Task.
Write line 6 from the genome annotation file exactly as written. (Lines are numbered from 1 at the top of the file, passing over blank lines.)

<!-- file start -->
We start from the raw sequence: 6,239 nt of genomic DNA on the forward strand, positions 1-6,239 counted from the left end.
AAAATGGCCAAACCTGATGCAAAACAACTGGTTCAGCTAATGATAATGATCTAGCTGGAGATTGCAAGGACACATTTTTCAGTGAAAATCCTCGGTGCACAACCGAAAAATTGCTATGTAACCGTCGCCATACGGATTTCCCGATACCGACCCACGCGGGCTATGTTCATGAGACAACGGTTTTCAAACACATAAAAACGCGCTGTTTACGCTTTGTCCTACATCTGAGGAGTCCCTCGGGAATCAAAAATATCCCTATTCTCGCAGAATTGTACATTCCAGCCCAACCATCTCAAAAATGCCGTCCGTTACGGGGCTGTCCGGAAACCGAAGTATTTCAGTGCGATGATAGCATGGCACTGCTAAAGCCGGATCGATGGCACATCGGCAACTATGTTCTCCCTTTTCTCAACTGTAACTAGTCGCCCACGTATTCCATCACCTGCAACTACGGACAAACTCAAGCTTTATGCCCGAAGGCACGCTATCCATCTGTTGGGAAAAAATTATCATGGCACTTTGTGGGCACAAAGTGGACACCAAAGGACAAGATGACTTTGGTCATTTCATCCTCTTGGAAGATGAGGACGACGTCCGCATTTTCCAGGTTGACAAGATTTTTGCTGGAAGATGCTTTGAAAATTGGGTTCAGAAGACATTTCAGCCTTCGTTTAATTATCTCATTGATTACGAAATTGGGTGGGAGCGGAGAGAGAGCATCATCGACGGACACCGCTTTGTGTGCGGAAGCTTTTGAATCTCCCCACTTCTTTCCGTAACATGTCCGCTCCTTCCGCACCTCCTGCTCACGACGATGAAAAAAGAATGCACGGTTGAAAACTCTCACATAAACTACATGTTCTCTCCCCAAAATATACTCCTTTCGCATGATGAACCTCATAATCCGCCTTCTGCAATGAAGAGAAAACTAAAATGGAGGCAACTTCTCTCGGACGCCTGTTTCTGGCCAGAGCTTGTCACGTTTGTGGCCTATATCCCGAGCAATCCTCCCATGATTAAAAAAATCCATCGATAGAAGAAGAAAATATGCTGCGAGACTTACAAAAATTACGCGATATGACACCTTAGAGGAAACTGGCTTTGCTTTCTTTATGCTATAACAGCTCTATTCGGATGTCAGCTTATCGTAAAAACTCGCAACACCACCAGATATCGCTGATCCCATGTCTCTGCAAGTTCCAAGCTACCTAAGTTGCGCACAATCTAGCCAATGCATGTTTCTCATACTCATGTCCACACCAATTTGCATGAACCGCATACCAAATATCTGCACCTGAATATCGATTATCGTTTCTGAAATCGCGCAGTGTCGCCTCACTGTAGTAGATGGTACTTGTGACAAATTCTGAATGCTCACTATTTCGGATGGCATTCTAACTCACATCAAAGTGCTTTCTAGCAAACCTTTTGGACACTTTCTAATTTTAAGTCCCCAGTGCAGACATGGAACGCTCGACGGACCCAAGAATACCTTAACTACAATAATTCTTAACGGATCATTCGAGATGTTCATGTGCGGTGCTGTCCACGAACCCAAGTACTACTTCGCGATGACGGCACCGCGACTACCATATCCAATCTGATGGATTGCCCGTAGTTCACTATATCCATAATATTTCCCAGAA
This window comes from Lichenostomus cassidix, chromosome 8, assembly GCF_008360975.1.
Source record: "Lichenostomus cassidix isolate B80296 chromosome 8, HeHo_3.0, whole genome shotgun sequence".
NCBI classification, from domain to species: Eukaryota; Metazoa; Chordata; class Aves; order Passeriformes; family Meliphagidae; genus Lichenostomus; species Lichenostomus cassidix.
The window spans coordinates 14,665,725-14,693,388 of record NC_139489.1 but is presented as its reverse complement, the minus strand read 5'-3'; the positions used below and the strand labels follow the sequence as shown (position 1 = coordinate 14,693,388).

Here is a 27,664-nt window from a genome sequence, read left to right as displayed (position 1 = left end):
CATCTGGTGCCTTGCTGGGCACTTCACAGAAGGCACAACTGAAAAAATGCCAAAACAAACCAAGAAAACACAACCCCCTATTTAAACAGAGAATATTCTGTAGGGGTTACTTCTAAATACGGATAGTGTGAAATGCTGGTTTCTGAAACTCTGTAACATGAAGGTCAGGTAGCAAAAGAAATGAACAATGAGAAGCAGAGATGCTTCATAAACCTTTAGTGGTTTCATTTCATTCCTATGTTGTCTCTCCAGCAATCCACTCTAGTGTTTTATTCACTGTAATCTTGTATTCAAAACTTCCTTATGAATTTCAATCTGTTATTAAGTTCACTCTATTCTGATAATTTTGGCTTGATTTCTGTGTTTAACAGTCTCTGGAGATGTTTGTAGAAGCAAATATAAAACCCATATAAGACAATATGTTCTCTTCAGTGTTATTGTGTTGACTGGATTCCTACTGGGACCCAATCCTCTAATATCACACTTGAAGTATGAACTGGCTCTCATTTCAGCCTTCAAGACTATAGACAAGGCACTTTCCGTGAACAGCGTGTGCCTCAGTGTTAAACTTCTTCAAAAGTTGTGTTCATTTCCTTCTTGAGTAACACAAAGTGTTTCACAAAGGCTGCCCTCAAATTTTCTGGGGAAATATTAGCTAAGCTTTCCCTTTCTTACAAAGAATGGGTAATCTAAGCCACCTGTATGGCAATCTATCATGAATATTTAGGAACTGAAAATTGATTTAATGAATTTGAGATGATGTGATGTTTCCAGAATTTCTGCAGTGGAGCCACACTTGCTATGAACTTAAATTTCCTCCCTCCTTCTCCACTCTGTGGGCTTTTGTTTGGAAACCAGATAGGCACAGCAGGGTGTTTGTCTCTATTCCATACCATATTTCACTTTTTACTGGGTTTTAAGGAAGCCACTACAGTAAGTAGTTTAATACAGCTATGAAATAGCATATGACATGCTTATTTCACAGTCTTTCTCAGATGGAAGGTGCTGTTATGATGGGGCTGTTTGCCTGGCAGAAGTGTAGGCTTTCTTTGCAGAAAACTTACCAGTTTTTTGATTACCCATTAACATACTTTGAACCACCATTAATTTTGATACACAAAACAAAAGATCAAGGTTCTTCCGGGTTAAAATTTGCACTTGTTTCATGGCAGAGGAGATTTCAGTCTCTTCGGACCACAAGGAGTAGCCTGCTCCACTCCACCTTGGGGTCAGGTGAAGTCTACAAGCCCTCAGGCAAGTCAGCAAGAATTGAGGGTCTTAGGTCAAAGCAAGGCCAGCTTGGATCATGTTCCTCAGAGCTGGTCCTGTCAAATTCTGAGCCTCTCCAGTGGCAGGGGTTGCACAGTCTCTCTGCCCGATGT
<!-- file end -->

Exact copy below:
The window spans coordinates 14,665,725-14,693,388 of record NC_139489.1 but is presented as its reverse complement, the minus strand read 5'-3'; the positions used below and the strand labels follow the sequence as shown (position 1 = coordinate 14,693,388).